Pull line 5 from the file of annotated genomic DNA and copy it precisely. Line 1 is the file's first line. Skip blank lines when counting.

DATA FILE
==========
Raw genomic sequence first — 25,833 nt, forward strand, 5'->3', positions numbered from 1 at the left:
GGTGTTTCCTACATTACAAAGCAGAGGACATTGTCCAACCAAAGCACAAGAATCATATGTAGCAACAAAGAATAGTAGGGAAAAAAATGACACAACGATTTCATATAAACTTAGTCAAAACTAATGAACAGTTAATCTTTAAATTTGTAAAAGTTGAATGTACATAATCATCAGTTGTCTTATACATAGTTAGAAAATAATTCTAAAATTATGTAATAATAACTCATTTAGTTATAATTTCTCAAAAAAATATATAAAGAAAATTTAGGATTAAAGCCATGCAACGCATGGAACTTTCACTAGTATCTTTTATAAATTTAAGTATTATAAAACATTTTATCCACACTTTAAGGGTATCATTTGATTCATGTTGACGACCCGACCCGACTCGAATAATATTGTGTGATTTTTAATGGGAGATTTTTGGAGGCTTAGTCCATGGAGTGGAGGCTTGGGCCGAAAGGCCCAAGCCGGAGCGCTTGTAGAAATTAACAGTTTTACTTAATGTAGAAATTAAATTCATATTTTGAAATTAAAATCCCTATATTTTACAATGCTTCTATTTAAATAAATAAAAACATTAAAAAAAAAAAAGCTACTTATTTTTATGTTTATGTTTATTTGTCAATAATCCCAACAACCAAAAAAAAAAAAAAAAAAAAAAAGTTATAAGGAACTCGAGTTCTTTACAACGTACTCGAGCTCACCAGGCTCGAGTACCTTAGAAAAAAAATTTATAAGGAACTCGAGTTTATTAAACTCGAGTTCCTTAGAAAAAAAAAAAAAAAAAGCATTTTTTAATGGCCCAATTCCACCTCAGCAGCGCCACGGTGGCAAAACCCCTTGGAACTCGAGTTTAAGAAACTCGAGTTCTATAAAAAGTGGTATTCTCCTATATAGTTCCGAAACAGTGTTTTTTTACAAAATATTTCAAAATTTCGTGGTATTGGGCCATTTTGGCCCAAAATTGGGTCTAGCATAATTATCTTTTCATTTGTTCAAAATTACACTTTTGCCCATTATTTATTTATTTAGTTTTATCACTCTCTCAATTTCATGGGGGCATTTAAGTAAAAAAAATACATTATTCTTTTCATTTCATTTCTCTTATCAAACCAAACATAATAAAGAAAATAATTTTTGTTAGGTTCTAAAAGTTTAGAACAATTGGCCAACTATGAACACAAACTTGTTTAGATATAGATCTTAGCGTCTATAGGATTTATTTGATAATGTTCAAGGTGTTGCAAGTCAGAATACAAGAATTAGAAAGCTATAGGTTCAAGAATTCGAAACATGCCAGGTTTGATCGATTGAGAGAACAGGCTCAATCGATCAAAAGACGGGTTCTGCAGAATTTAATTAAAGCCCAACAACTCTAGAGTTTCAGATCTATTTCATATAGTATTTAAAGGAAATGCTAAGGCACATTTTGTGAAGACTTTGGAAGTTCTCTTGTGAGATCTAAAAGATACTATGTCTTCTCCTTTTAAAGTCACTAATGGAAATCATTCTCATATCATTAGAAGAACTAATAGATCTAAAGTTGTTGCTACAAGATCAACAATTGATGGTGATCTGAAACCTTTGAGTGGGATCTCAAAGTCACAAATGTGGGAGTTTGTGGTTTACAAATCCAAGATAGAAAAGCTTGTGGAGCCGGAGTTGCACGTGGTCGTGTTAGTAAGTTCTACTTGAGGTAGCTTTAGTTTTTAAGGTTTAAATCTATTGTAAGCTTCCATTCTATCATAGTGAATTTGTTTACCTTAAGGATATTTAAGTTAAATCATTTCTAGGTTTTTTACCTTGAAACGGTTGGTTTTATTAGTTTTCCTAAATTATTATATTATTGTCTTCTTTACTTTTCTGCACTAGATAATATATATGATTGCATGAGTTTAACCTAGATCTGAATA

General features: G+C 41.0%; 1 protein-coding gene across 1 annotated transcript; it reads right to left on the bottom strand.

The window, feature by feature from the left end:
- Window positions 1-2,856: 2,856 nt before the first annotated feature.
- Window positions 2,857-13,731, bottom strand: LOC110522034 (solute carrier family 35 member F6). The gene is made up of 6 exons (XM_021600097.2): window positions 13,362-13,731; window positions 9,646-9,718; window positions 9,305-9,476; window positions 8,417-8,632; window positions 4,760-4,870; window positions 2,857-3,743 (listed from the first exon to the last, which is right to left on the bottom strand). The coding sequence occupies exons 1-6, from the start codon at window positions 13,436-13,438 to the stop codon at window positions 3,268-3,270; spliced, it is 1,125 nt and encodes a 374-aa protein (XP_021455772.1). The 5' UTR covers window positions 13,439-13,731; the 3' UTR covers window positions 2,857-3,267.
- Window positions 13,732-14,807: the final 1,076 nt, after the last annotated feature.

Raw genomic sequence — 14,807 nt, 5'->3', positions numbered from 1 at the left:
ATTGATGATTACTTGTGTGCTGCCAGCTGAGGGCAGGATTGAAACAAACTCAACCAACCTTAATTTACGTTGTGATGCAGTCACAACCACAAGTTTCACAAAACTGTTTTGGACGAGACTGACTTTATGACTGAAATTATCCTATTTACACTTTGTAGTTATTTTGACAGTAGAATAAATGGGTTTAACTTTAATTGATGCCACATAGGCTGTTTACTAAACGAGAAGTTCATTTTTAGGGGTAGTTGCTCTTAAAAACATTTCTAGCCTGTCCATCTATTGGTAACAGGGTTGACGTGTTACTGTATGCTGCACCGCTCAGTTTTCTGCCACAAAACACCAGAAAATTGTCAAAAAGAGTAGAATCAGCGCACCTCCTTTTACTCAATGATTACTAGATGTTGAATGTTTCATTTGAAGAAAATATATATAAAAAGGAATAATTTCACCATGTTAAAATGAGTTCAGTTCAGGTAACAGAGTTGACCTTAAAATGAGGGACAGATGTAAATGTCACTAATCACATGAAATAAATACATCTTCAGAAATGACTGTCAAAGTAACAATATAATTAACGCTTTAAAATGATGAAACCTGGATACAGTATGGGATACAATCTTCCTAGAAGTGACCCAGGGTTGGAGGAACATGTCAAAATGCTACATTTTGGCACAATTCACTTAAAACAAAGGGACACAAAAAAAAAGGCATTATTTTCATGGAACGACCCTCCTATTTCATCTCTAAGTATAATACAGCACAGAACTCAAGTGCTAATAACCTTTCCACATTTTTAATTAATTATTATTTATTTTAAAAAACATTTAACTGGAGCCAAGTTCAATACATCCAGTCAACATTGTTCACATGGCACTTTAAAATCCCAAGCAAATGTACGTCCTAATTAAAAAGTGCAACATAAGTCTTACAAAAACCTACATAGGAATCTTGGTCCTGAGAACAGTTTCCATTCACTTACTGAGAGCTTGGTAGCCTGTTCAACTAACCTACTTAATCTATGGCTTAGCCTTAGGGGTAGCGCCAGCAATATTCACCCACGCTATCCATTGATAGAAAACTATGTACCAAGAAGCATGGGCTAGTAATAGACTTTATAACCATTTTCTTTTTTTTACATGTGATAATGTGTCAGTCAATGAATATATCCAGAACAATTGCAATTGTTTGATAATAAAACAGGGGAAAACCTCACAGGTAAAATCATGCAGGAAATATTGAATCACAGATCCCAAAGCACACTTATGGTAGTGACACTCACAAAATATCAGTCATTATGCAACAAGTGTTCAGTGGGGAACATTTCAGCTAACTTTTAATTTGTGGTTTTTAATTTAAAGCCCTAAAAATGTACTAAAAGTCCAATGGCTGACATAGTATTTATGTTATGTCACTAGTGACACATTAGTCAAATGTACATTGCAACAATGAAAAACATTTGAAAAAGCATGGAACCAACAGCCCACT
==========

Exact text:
- Window positions 1-2,856: 2,856 nt before the first annotated feature.